If you’re a bassist who spends any time on Youtube, there’s no doubt you’ve run into at least one video by MarloweDK.
After watching all his great playalongs and lessons for over a year, we decided it was time to find out more about the man himself, Thomas Risell.
Here’s our interview…
We know you attended the Copenhagen Music Conservatory. Tell us about your education there.
I took the Music Teacher Education program at the Rhythmic Music Conservatory in Copenhagen. It was 4 year education with focus on teaching, but I also graduated in eartraining, arranging and theory.
What’s your day job?
Well, I’ve been a web designer and a teacher of web design programs for many years. Currently I’m trying to make my online bass lessons a full-time job. It seems very promising. I’m also doing gigs with local artists.
Do you/did you learn to play at all by watching videos?
Apart from the odd Louis Johnson, Jaco Pastorius videos, I’ve learnt to play by being in a band and by replicating my favorite bassists’ bass lines (from a turntable, of course). Now I learn new techniques and get inspired to play from watching videos on Youtube.
How did you decide to start posting instructional videos and playalongs on Youtube?
A friend introduced me to Youtube in 2006, and after a short period where I just used it to find favorite concert clips, I began to record playalongs, playing on top of mostly 70’s funk tracks. Many of the playalong songs I had been playing 20 years earlier, but they (and I) needed a serious “dust off”. I was at that time in a playing rut, had not practiced for years since I had been so involved in web design. But then it became fun again to practice, in order to perform on videos before a growing virtual audience. I didn’t really expect to get that popular, I mainly did it for my own sake.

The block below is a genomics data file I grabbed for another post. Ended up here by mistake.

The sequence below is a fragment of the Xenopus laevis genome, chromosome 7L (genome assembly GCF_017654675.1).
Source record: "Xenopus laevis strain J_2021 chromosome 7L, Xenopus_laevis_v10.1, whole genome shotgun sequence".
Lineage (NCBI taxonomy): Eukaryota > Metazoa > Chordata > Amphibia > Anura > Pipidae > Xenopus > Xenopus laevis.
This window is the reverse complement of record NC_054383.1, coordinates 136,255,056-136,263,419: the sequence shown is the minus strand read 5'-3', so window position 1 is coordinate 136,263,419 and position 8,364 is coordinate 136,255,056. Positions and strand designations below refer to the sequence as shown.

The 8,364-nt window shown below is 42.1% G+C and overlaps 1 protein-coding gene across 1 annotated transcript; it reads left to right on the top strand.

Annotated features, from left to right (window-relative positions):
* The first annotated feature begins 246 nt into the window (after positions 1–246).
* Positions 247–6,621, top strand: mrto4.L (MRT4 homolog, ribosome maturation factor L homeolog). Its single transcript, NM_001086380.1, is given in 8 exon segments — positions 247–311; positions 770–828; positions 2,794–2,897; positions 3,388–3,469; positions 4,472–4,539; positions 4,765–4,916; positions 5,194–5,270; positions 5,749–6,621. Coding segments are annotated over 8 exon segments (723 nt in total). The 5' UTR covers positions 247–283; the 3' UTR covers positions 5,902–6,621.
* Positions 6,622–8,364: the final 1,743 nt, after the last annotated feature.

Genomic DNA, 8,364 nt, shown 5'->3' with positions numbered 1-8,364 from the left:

What do you feel were the biggest reasons for your huge popularity on Youtube?
It was the “playalongs” first and foremost, I mean not many people played these tracks on Youtube. I apparently inspired the youngsters who discovered “new” old music, and also a lot of “retired” bass players of my own generation got inspired to play again. I also think that my enjoyment of playing bass shows!
We remember when you were banned from Youtube, due to the copyright claims. What are your thoughts on the issue of copyrights and playalongs?
Generally, I of course think that copyright should be respected. But in the case of my playalongs I believe that I was actually promoting the artists songs since a lot of my subscribers went and bought the original recordings, especially the older stuff that got rediscovered by young players .
How does your instruction-based site (playbassnow.com) work in conjunction with your Youtube videos?
Most of my own videos are the same on both sites, but playbassnow.com has additional sections with practice/playing advice, recommendations and reviews of learning material and free downloadable backing tracks and transcriptions – more than 600 pages of content.
And of course PBN also have a lot of lessons from talented guest teachers from around the globe.
You’ve shown plenty of bassists how to play plenty of the great bass lines ever recorded. Which ones do you count as your favorites?